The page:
Sunday Observer Online


Sunday, 29 June 2014





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Asylum-seeker boat in troubled waters:

Australia rejects claim

Australian Immigration Minister, Scott Morrison has refused to confirm claims by refugee activists that a boat carrying Tamil asylum seekers is in trouble off Australia.

Refugee activists said on Friday that a 21-metre boat, carrying 153 asylum seekers, which had left India, had sprung an oil leak and was 300km west of Christmas Island.

Morrison said there were no significant incidents at sea to report. “I am advised that I have no such report to provide to you today,” he said yesterday. He did not confirm if there was a boat, if it was in Australian waters, or if the government had taken any action.

A spokesman for the Refugee Action Coalition, Ian Rintoul said there were concerns the boat would run out of oil before it reached Christmas Island and that the government would try to divert the asylum seekers, or not help until it was too late.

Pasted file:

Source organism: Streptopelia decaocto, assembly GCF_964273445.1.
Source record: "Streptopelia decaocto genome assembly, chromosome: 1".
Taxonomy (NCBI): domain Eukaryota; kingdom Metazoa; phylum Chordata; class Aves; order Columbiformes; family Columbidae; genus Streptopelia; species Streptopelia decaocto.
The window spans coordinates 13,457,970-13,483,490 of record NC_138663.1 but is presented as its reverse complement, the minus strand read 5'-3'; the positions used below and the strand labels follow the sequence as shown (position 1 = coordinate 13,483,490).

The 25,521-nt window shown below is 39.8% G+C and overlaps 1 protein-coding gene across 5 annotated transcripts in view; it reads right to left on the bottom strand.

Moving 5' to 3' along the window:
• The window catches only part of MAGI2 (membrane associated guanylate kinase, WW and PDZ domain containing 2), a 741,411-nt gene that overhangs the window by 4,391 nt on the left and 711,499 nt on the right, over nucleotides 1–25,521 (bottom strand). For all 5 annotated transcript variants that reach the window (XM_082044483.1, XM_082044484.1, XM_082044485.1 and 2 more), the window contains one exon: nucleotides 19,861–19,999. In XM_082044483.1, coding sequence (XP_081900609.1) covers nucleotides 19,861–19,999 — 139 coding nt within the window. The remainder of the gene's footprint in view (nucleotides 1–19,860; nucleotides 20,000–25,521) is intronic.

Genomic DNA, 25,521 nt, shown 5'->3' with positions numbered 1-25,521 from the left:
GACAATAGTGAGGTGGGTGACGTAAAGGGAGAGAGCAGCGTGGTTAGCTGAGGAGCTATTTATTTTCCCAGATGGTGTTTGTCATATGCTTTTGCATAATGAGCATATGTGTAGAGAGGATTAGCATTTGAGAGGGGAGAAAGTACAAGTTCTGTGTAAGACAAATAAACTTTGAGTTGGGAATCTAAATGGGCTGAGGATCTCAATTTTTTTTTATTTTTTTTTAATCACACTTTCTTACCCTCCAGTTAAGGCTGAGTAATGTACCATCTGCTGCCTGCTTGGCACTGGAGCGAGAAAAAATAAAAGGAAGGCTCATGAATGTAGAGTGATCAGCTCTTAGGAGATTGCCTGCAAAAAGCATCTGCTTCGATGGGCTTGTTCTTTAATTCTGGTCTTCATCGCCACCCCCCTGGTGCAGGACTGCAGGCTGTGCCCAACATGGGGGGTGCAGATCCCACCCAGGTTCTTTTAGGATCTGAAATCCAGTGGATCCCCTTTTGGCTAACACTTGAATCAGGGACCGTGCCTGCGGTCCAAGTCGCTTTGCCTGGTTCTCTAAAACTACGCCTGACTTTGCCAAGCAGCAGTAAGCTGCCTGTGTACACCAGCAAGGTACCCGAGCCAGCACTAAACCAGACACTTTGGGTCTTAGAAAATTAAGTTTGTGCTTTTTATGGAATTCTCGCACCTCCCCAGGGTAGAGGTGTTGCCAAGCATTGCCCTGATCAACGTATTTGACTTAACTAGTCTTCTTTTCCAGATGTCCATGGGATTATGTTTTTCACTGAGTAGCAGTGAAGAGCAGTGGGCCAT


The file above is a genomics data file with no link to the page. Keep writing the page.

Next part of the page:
Morrison said the Australian government’s border protection policies had not changed and the government did not comment on reports relating to Operation Sovereign Borders unless there was a significant event. “There is no significant event for me to report at sea,” the minister said.

Rintoul said the boat was carrying 153 asylum seekers, including 32 women and 37 children. He said Morrison’s attitude to the problem was “cavalier and dismissive”. At 11am (AEST) yesterday, the boat was still 170 nautical miles away from Christmas Island, and was likely to run out of oil soon, he said.

“People (on board) are saying it’s not an emergency right now (but) once the engine’s not working the boat becomes extremely vulnerable,” Rintoul was quoted as saying. “We don’t want to see the government waiting until it’s too late.

We would expect the authorities to be acting urgently to ensure that they either rescue these people, or provide them with the resources they need to keep the boat afloat and mobile.”

Rintoul, who said he was in frequent contact with people on board, said Morrison, should be less concerned with protecting his no-comment policy, and more about saving lives at sea.

The Guardian


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